Recommendations

Skill mix initiatives in community sector should be able to identify which performance management processes are appropriate for it. The sector must be able to identify its needs and implement strategies that address them. Developing skills in any industry is a great way to ensure every employee benefits from professional growth strategies. Devolving powers in the sector is a good way to ensure that professionals in the industry can manage their own skill mix strategies while staying within the corporate policies. They are then able to reach every employee regardless of their level of employment. The human resource management department may not be able to identify, recognize and reach all employees in the sector. Community nurses have less contact with the human resource managers. Allowing them the skills and power to implement skill mix initiatives at their own level is a way to reach everyone in the sector.

Jobs designs should allow community nurses and other medical professionals working with them to accomplish their goals and targets. Undefined job responsibilities make it hard for employees and organizations to measure success. Evaluation schemes must also ensure that employees are tested on all relevant performance levels. They should test target deliveries, employee’s relationships with colleagues, and discipline levels among others. This way, skill mix becomes a comprehensive solution to most of the professional challenges facing the sector.

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Appendices

Appendix I

Interview questions

Section 1
  1. Why did you decide to join the community sector?
  2. What were you doing prior to joining the sector?
  3. Did anything in specific motivate you to join the medical field?
Section 2
  1. For how long have you been practicing in the community nursing context?
  2. Why are you still in the medical profession?
  3. Do you consider leaving anytime soon?
  4. If you were to leave, what would be you reasons?
Section 3
  1. Are you familiar with the word skill mix?
  2. In your opinion, is it relevant in community nursing?
  3. What is its influence in community nursing?
  4. What is its role in skill transferability?
  5. Is skill mix a viable way of transmitting knowledge and skills among nurses?
  6. How does its implementation affect professional development among community nurses?
  7. If it was to be implemented effectively, what would be the short and long term benefits in community nursing?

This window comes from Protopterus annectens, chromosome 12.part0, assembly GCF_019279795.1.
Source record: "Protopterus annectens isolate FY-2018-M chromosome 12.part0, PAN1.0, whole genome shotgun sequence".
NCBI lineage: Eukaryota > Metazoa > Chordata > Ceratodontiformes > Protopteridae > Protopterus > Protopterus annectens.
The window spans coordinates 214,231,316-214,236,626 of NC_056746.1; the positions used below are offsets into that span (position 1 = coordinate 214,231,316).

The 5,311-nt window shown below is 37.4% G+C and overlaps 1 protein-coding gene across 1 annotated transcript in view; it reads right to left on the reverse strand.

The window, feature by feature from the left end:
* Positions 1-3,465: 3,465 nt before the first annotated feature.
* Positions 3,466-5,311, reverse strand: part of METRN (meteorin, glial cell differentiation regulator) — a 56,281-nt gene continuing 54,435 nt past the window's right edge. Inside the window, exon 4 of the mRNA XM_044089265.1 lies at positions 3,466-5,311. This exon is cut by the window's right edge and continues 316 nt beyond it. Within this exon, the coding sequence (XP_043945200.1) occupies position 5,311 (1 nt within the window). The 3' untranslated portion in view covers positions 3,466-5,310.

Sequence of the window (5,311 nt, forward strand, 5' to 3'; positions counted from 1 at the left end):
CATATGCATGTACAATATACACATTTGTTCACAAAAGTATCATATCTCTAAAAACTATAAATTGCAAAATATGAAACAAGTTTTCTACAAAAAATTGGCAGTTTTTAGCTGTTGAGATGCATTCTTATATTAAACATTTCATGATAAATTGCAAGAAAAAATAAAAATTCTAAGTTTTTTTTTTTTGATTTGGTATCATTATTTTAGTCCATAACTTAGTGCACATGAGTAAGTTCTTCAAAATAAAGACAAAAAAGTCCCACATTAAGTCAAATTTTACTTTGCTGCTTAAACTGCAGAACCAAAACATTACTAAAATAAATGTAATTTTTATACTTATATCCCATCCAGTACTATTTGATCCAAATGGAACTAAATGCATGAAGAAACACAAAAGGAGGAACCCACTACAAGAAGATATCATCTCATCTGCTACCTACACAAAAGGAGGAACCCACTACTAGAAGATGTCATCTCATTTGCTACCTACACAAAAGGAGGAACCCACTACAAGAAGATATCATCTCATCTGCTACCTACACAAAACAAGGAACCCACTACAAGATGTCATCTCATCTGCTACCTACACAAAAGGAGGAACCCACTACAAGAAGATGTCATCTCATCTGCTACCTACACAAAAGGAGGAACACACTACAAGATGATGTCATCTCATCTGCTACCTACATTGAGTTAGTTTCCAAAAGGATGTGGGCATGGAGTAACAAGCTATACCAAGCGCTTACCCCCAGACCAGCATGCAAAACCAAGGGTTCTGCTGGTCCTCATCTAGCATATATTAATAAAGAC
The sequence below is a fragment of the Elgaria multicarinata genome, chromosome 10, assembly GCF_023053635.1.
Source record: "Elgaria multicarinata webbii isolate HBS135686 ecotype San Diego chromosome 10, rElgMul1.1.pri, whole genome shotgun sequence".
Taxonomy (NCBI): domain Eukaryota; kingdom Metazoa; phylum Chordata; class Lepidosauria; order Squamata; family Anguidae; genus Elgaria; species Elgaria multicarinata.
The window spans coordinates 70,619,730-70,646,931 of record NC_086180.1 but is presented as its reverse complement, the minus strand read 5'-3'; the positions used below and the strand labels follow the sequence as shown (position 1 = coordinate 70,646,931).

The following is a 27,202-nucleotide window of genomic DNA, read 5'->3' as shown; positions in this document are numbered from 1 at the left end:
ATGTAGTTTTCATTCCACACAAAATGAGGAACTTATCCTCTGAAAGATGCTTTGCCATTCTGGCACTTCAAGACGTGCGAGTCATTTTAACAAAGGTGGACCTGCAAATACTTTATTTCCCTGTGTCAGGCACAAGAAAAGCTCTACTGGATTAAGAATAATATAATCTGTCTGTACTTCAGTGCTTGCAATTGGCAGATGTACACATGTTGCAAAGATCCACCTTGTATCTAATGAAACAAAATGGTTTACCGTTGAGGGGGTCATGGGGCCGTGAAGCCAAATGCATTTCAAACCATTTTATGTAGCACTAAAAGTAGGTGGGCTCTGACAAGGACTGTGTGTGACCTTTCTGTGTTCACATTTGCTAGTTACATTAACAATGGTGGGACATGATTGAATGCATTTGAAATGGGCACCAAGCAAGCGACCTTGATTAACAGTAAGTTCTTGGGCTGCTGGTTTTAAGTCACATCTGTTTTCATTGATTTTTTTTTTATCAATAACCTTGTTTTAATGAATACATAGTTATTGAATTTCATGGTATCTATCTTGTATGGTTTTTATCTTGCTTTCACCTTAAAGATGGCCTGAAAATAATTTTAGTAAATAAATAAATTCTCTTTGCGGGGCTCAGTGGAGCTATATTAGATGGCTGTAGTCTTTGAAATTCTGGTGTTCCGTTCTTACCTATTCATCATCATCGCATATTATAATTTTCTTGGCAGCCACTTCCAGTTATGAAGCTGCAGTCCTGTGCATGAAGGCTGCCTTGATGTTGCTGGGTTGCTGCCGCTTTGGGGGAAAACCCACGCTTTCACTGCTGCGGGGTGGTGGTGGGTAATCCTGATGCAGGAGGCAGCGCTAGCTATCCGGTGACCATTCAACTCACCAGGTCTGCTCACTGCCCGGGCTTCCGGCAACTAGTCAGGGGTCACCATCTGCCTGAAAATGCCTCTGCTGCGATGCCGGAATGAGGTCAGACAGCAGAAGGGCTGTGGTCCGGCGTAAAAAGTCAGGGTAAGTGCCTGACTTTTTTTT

8. Are medical professionals supportive of skill mix in community nursing?
  9. Do you think stakeholders have done enough to get the best out of skill mix initiatives in community nursing?
  10. How would skill mix in community nursing improve performance?
  11. What is the role of technology in successful implementation of skill mix and helping community nurses benefit from it?

Appendix II

Budget for the research project

Budget for the research project

Appendix III: Literature review table

Appendix: Tabled Literature Review
Question or Aim Approach Subject & Setting Researchers Perspective Noted Methods Methods of analysis of data Results credible Conclusions
Paper:
Buchan and Calman (2005) ‘Skill Mix and Policy Change in the Health Work force Skill mix in nursing practice Defining available skills in terms of settings and staffing I

Focused interviews

Content analysis Very credible Skill mix is important in nursing prsctise
Themes:
Paper:
Canham and Joanne (2002) Transferability of skill mix Skill mix in nursing practice Determining how skills can be transfered Focused interviews Content analysis Very credible Health professionals should encourage transferability of skill mix
Themes:
Paper:
Buchan (2004) Skill mix initiatives Skill mix in nursing practice How skill mix initiatives can motivate health factors Focused interviews Content analysis credible Skill mix initiatives should be implemented through trainings.
Themes:
Paper:
Cowen and Moorhead (2006) Healthcare policies supporting skill mix Skill mix in nursing practice How policies can influence skill mix Focused interviews Content analysis credible Healthcare policies should be able to regulate nursing practises
Themes:

Appendix IV

Required materials

  • Questionnaires
  • A weblink
  • Detailed instructions of what is expected of the participants in hard and soft copies
  • A phone to contact interviewees and conduct some of them
  • Letters giving consent from concerned authorities
  • Investigative questions in hard copies and a soft copy
  • Venues where interviews will be conducted
  • Financial resources as outlined in the budget above